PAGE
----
November 1, 2011, 12:00 AM

Mobile's moment is now

(Page 2 of 3)

To conclude the text conversation, FordDirect sent a thank-you text, adding that a dealer would be in touch soon. It included an option for consumers who did not want to wait, linking them to a mobile-optimized Ford web site where they could continue shopping.

The conversion rate from text message leads was 18%, far above the 7% conversion rate for other leads, Blue said.

"Mobile drives our business forward," she said. "It might not necessarily be in buying a car from your phone, but as comparison shopping by phone increases it is very important we provide the tools consumers need to help them during their shopping process."

A text message can be effective even though it only affords a merchant 160 characters (including spaces) to craft a message—so long as the message is simple, said Jake Fenske, director of online marketing at video rental service Redbox, in a presentation entitled "Text message marketing: New tricks for the old workhorse of m-commerce."

He illustrated that point with a report on a 10-day text message marketing campaign Redbox ran in May. Redbox offered consumers the chance to text in a code to receive via text a discount code for savings of anywhere from 13 cents to $1.50 on a DVD rental. The video rental company publicized the promotion at its rental kiosks, by e-mail, on its web site and through social media.

The 10-day promotion resulted in the company sending out 1.5 million discount codes in response to texts from consumers; 400,000 of them represented unique participants, Fenske said. Customers used the codes an average of four times during the 10 days, fulfilling a key campaign goal of deepening customer engagement with the brand.

"Text is king in the mobile space," said Fenske's co-presenter David Geipel, chief operating officer of texting platform vendor QWASI Inc. Geipel backed up that assertion with statistics from the Pew Research Center's report "Americans and Text Message Marketing." That report showed that texting was the most popular activity among cell phone owners other than making calls, with 73% of those surveyed using their phone for texting, more than double the 31% who downloaded an app on their phones, he said.

The second dimension

While text messaging may be, as Geipel's session suggested, "the old workhorse of m-commerce," two-dimensional bar codes are the new stallion. These 2-D codes, little squares with patterns, are popping up everywhere, including on product packages and in-store signs and in magazine ads. A smartphone user with a 2-D code reader app points the smartphone's camera at a code and is automatically whisked to mobile web content.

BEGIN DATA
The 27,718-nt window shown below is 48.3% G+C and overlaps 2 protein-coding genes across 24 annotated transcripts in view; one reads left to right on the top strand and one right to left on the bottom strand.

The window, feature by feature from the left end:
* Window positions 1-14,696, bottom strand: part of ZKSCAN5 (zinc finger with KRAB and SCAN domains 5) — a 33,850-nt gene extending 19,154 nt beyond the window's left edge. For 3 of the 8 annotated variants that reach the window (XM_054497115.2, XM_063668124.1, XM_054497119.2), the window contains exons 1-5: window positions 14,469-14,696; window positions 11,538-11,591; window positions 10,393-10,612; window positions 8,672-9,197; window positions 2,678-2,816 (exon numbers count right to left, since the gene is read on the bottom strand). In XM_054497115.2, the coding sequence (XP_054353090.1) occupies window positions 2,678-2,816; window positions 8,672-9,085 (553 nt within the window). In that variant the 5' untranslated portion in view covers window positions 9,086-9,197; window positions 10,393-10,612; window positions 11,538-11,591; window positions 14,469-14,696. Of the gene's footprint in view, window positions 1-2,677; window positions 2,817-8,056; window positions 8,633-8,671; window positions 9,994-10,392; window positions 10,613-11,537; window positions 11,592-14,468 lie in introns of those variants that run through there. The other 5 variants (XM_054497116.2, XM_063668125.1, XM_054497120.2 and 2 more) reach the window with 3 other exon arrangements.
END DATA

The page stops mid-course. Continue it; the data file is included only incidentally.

O'Brien Watersports this year tested how 2-D bar codes could help it sell more of its top-selling product through Dick's Sporting Goods stores. It added Microsoft Tag 2-D bar codes to the box of its Super Screamer raft, to end-cap displays placed at Dick's Sporting Goods stores and to print ads for the Super Screamer, all of which connected consumers to a 20-second video that showed kids and adults on the raft being pulled by a speed boat.

After it added the tags in June, sales of the raft at Dick's stores increased 19.6% from the year prior, said Pete Surrette, vice president of sales and marketing, in a forum session titled "The future of interactive marketing: What all marketers need to know about 2-D bar codes." Sales of the raft increased an average of 10% for all other domestic retailers, Surrette said, which suggests the 2-D bar code promotion at Dick's nearly doubled the sales growth.

With its early success using 2-D bar codes, the manufacturer is now adding videos and tags on more products to assist consumers with other product questions, Surrette said. For example, a 2-D bar code included on the product manual for a raft links to a video that shows the consumer how to properly inflate it.

The big small screen

Like 2-D bar codes, tablets are drawing a lot of attention in e-retailing. The mobile devices offer a larger screen than smartphones, giving merchants a lot of room to dazzle customers with powerful apps.

Gilt Groupe sold a VW Jetta to a Gilt iPad app user less than a minute after offering the car to iPad owners at a deep discount, and a $25,000 vintage Rolex to another iPad app user, said Chris Maliwat, Gilt Groupe vice president of strategy, in a session titled "Designing for tablets: From niche to mainstream access."

"Our members are on the go and want to make a decision quickly," he said. "They aren't trigger-shy to buy anything through the iPad device."

More than 250,000 consumers have downloaded the Gilt iPad app since it launched in April, Maliwat said, and half of Gilt's total mobile revenue comes from iPad users. Mobile sales comprise anywhere from 17% to 30% of total sales depending on the day of the week, he added, with the higher percentage coming on weekends.

"From the responses that we get from consumers, it is fundamentally different to virtually touch an object on a touchscreen, and it bridges the connection to make them feel the product, and that's something that they can't get through mousing on the web," Maliwat said.

Convincing the boss

All of these technologies may prove effective in boosting web sales and assisting customers in stores, but before they can be implemented, e-commerce and m-commerce executives have to convince senior management that their company needs an m-commerce presence.

Executives must build relationships and prepare answers to numerous questions to successfully sell their m-commerce projects, said Christopher Brya, director of mobile and emerging channels at Choice Hotels, in his featured address titled "Positioning mobile with senior management." "Having a great idea and being a champion is relatively simple," Brya said. "Selling it is another story."

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